with Dave Liebman, Tony Marino and Alex Ritz
LABEL: Whaling City Sound
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“Robitaille’s guitar tone articulates a palette of explosive creativity.
– Johnston Sunrise
Space Cycles is a unique and extraordinary jazz album, that ventures beyond
conventional boundaries. – Midwest Review
Quite an impression is made on the listener as these players develop this piece into a breathtaking flight of fancy.– Bill Copeland
American jazz guitarist Jim Robitaille, who constantly collaborates with the label Whaling City Sound, and looks like and does not look like himself, if you compare his last year’s album A View From Within (a review of the disc is on the site) and the current Space Cycles. Similar, because his compositional imagination and soft, somehow cozy sound, which the authors of the press release for the new album compare with the tradition of Legato, coming from Jim Hall, Abercrombie and Schofield, have not gone away. And it doesn’t look like it, because Space Cycles is recorded in a completely different format – a classic trio with a guitar and a rhythm band. In fact, A View From Within also featured the same trio, but with a significant addition: then there was a saxophonist next to Robitaille on the stage, and not just anyone, but Dave Liebman himself. The main plot of that album was based on the interaction of guitar and saxophone. In Space Cycles, Jim Robitaille reigns supreme. Of course, it is tightly and qualitatively supported by the rhythm group (both musicians, bass guitarist Bill Miele and drummer Chris Poudrier, I have not heard before) – the king, as you know, makes a retinue, and in this sense, Jim’s partners are quite on the level.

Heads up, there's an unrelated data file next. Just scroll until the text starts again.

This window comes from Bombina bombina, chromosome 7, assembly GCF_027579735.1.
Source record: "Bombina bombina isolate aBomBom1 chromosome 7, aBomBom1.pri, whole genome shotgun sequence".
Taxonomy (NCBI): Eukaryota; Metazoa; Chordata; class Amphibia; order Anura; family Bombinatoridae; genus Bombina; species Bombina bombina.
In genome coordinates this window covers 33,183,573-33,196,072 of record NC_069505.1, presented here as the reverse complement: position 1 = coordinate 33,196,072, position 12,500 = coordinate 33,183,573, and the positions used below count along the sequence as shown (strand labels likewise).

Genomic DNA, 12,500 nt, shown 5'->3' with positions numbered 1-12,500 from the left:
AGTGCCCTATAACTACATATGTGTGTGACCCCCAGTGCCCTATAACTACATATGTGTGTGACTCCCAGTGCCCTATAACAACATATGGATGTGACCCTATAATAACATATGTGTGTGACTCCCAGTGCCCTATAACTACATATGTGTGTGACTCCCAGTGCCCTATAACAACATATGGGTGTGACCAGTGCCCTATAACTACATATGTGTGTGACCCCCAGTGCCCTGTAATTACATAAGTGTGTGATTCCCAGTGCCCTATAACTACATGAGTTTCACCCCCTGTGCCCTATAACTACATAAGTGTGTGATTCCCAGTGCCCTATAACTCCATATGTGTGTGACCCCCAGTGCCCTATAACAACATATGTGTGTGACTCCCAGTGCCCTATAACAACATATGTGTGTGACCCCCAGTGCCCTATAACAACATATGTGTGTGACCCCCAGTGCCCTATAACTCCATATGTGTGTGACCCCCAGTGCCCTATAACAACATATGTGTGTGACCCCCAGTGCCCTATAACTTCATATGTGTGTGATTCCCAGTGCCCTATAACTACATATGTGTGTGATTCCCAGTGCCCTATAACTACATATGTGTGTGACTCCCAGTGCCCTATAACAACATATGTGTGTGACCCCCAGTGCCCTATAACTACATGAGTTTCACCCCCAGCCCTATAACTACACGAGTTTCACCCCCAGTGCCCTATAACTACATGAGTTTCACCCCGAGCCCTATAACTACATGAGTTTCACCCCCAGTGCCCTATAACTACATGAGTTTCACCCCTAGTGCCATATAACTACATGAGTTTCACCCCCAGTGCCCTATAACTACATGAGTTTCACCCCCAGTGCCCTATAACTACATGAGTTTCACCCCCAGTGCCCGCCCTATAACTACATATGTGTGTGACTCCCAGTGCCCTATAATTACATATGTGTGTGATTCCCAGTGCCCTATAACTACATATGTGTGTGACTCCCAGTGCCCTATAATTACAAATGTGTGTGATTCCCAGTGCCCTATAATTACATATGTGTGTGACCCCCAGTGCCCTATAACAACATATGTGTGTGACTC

Of the ten songs on the album, Robitaille wrote seven. Of the three covers of the program, I, as a person who grew up on Beatles music, was particularly pleased with the jazz version of the Lennon and McCartney song Here, There, and Everywhere. But even more interesting to listen to their own compositions Robitaille. Jim played the title song Space Cycles very temperamentally and with a good drive, but, as I think, at heart he is still more of a lyricist. Both the starting Natural Selection, and the elegiac When We Passed, and the strict Nocturne – here the beauty of the sound of the Robitaille instrument in the slow pace of music is revealed with special force. Jim in all the pieces, both his own and arranged, stylistically remains within the framework of post-BOP. Hand on heart, the modern mainstream is not always interesting to listen to. Unfortunately, many young musicians, having mastered jazz technique perfectly at Berklee and other modern schools, do not always know what they really want to say with it. Jim Robitaille well-versed in the categories of “what”, “how” and “why”. This is probably why listening to his music is both interesting and enjoyable.
Review by Leonid Auskern
After a brief interlude in a group format, Jim Robitaille is back inside the sparse and generous spaces of his trio. Flanked by Bill Miele on electric bass and Chris Poudrier on drums, Robitaille sounds as if he’s returned home after being away for a while. Originally, the trio evolved out of a jam session series Robitaille ran out of UMass Dartmouth and today it has certainly become a part of his musical DNA.